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Harper's Round Table, October 22, 1895   By:

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[Illustration: HARPER'S ROUND TABLE]

Copyright, 1895, by HARPER & BROTHERS. All Rights Reserved.

PUBLISHED WEEKLY. NEW YORK, TUESDAY, OCTOBER 22, 1895. FIVE CENTS A COPY.

VOL. XVI. NO. 834. TWO DOLLARS A YEAR.

[Illustration]

SEA RANGERS.

BY KIRK MUNROE,

AUTHOR OF "ROAD RANGERS," THE "MATE" SERIES, "SNOW SHOES AND SLEDGES," "FUR SEAL'S TOOTH," ETC.

CHAPTER VII.

LEFT ON A DESOLATE ISLAND.

The damage to the Millgirl was of so serious a nature that Captain Crotty instantly realized the necessity for prompt action if he wished to save his vessel. So, while shouting to the Rangers to get their bedding, provisions, and everything else movable up from the hold, and so place them beyond reach of the in rushing waters, he headed the sloop for the nearest beach. As she grounded in about eight feet of water, and while still at some distance from the shore, her sails were lowered, and preparations were made for transferring the passengers and their belongings to land. Of course this disaster put a sudden end to the canoe race that had caused it, and as the sloop's headway was checked, the entire fleet of dainty craft flocked about her. The canoe boys were loud in their expressions of sorrow over the sad plight of the vessel, and profuse in their offers of such assistance as they could render.

The very first to make his canoe fast and scramble aboard was Tom Burgess, whose appearance was received with a shout by his fellow Rangers. But they were too busy rescuing their belongings from the impending water for any more extended greeting just then. Besides, they were too greatly excited in trying to realize the astounding fact that they were actually shipwrecked, a situation they had never dared hope for even in their wildest dreams of what might happen during this cruise. So Tom and his canoe friends turned in and worked with the others, while all introductions and explanations were left for some future time.

Young Jabe made trip after trip in the small boat between sloop and shore, carrying a big load every time, and in this work he was assisted by such of the canoes as had cockpits of any size. Thus provisions, bedding, a huge tarpaulin, several casks of fresh water, pots, pans, and a certain amount of table ware were soon conveyed to the beach, and there piled in a promiscuous heap. Last of all, the shipwrecked Rangers, to whom the whole affair was a delightful novelty, were transferred to the island. There, no longer restrained by a polite sympathy for Captain Crotty, they gave vent to their feelings in a series of whoops and howls, combined with antics that would have done credit to a band of young monkeys.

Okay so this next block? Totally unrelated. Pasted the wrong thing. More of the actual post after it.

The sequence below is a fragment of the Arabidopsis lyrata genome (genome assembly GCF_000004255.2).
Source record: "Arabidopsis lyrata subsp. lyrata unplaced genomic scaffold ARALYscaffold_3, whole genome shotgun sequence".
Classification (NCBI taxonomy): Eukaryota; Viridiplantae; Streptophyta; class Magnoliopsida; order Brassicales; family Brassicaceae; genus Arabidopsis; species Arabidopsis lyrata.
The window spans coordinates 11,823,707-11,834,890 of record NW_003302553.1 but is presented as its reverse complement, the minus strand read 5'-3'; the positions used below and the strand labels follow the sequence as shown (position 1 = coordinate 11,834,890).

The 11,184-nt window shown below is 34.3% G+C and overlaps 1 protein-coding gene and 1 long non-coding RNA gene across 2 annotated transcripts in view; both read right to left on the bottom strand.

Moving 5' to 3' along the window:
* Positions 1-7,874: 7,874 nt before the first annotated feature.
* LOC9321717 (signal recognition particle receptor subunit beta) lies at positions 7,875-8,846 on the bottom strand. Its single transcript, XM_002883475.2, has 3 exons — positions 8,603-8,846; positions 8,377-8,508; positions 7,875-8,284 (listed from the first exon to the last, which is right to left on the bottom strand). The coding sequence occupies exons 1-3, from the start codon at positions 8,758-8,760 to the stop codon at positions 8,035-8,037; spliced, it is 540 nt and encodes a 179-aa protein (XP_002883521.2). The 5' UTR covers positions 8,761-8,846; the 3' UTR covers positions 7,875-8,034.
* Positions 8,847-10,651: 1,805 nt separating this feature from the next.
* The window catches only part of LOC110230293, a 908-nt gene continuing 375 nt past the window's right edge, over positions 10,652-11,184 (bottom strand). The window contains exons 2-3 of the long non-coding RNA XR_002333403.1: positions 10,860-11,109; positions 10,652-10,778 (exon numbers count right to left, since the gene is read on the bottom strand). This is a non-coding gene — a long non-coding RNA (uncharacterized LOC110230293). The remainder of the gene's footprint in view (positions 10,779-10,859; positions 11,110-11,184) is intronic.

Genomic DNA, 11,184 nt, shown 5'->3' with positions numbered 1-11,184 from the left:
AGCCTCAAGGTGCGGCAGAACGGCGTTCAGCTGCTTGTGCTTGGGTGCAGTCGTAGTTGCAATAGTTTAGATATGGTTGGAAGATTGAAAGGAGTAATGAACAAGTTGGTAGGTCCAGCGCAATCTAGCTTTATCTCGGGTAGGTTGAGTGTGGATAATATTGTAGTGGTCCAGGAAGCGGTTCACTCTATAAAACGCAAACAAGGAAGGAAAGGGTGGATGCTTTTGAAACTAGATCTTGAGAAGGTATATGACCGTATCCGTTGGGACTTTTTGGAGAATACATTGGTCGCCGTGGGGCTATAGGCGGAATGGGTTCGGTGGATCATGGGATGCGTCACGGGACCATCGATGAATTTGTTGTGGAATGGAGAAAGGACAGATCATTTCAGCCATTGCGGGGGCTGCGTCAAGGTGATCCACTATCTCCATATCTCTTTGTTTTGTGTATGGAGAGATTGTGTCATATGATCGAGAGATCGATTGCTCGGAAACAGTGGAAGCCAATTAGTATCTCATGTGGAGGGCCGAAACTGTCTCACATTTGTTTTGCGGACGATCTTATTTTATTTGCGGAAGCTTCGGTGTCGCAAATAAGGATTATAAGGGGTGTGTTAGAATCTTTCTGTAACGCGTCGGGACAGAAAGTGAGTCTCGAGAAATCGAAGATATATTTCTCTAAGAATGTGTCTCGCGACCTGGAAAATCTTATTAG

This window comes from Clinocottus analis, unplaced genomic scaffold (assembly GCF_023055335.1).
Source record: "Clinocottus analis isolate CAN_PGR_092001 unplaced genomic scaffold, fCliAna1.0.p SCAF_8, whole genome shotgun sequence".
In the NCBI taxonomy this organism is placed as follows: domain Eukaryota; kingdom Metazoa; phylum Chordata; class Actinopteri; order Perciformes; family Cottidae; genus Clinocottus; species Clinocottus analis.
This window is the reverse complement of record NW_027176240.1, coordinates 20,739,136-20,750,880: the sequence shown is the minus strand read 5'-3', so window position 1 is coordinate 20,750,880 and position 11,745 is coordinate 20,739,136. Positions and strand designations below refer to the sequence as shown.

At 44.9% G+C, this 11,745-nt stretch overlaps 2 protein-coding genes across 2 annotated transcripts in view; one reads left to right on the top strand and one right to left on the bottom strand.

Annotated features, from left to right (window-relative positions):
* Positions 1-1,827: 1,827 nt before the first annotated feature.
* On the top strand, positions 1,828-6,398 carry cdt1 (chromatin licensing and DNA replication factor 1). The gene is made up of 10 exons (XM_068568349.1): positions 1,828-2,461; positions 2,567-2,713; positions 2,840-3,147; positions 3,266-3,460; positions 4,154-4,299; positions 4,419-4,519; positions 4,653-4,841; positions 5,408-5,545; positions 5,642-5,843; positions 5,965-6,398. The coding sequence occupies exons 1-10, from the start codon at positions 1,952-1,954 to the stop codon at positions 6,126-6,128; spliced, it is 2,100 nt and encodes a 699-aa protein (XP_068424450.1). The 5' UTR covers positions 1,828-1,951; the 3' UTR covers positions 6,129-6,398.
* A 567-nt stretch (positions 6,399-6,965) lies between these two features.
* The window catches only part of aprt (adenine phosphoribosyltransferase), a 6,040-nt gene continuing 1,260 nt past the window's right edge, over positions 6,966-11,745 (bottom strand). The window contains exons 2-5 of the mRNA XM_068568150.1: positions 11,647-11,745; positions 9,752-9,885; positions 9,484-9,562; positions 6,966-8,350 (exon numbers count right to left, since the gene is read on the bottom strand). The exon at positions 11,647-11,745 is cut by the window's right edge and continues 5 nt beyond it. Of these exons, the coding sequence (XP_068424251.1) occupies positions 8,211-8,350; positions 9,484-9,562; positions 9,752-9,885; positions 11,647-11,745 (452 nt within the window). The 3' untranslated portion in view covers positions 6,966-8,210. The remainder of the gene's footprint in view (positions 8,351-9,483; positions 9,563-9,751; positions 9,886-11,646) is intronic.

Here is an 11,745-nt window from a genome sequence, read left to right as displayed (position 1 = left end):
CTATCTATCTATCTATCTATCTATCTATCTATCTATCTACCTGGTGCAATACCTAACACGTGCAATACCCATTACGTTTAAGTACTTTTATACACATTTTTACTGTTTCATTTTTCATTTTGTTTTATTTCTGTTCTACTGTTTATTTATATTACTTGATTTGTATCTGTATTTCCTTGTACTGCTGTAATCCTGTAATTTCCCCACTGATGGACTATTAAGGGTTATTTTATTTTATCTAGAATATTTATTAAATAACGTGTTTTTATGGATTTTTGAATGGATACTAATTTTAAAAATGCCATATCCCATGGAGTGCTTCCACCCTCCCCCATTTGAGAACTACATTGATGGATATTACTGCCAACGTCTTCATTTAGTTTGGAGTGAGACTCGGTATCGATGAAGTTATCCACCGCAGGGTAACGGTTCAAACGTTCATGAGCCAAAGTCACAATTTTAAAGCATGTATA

"Whoop pee!" shouted Si Carew. "Here we are shipwrecked, and cast away on a desolate island. It's the real thing too, and not a bit of make believe about it."

"Just like Robinson Crusoe or Swiss Family Robinson ," chimed in little Cal Moody, joyously kicking up the warm sand with his bare feet; "only I hope there won't be any savages or pirates."

"More like the mutineers of the Bounty ," suggested Hal Bacon, "for we did really mutiny, you know, and came out ahead, too."

"You did!" exclaimed Tom Burgess, in open eyed amazement. "How did it happen? Tell us about it."

So the story of the cruise and its double mutiny had to be told then and there to Tom and the other canoe boys, who listened with envious interest.

"Well!" declared Tom, when from the confused recital of half a dozen Rangers at once he had gleaned the main points of the story. "It beats anything I ever heard of outside of a book, and I only wish I'd waited in Berks so as to come with you. But look here! You fellows haven't been over to our camp yet. So come on, and see what you think of the New York style of doing things."

The Rangers, only too ready to see or do anything new, sprang up, and would have followed him in a body, had they not been restrained by practical Will Rogers, who called out:

"Hold on, fellows! We've got our own camp to fix first... Continue reading book >>




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